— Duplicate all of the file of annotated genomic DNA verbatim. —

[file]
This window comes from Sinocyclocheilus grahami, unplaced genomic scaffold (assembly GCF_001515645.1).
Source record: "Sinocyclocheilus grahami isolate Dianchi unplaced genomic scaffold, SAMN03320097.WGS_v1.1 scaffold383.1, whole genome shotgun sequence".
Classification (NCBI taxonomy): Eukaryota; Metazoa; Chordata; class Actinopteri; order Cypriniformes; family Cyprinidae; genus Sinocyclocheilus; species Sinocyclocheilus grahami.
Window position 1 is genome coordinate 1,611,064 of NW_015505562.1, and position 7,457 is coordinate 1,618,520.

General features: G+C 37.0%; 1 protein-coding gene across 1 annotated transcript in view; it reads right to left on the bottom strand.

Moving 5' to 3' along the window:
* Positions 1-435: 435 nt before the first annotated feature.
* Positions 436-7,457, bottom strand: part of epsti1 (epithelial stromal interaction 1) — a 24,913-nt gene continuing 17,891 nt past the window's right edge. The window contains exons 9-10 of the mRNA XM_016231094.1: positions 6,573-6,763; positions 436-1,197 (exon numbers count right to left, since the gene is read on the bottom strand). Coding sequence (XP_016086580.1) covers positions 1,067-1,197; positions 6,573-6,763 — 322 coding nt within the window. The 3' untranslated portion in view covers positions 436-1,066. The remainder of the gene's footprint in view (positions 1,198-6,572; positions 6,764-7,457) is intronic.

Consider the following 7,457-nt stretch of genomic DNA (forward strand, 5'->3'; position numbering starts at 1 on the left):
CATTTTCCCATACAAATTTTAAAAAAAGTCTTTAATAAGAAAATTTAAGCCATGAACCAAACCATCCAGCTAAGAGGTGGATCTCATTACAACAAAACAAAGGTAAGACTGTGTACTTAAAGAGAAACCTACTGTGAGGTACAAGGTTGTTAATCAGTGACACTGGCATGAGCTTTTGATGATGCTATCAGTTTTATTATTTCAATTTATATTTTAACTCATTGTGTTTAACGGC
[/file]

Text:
This window comes from Sinocyclocheilus grahami, unplaced genomic scaffold (assembly GCF_001515645.1).
Source record: "Sinocyclocheilus grahami isolate Dianchi unplaced genomic scaffold, SAMN03320097.WGS_v1.1 scaffold383.1, whole genome shotgun sequence".
Classification (NCBI taxonomy): Eukaryota; Metazoa; Chordata; class Actinopteri; order Cypriniformes; family Cyprinidae; genus Sinocyclocheilus; species Sinocyclocheilus grahami.
Window position 1 is genome coordinate 1,611,064 of NW_015505562.1, and position 7,457 is coordinate 1,618,520.

General features: G+C 37.0%; 1 protein-coding gene across 1 annotated transcript in view; it reads right to left on the bottom strand.

Moving 5' to 3' along the window:
* Positions 1-435: 435 nt before the first annotated feature.
* Positions 436-7,457, bottom strand: part of epsti1 (epithelial stromal interaction 1) — a 24,913-nt gene continuing 17,891 nt past the window's right edge. The window contains exons 9-10 of the mRNA XM_016231094.1: positions 6,573-6,763; positions 436-1,197 (exon numbers count right to left, since the gene is read on the bottom strand). Coding sequence (XP_016086580.1) covers positions 1,067-1,197; positions 6,573-6,763 — 322 coding nt within the window. The 3' untranslated portion in view covers positions 436-1,066. The remainder of the gene's footprint in view (positions 1,198-6,572; positions 6,764-7,457) is intronic.

Consider the following 7,457-nt stretch of genomic DNA (forward strand, 5'->3'; position numbering starts at 1 on the left):
CATTTTCCCATACAAATTTTAAAAAAAGTCTTTAATAAGAAAATTTAAGCCATGAACCAAACCATCCAGCTAAGAGGTGGATCTCATTACAACAAAACAAAGGTAAGACTGTGTACTTAAAGAGAAACCTACTGTGAGGTACAAGGTTGTTAATCAGTGACACTGGCATGAGCTTTTGATGATGCTATCAGTTTTATTATTTCAATTTATATTTTAACTCATTGTGTTTAACGGC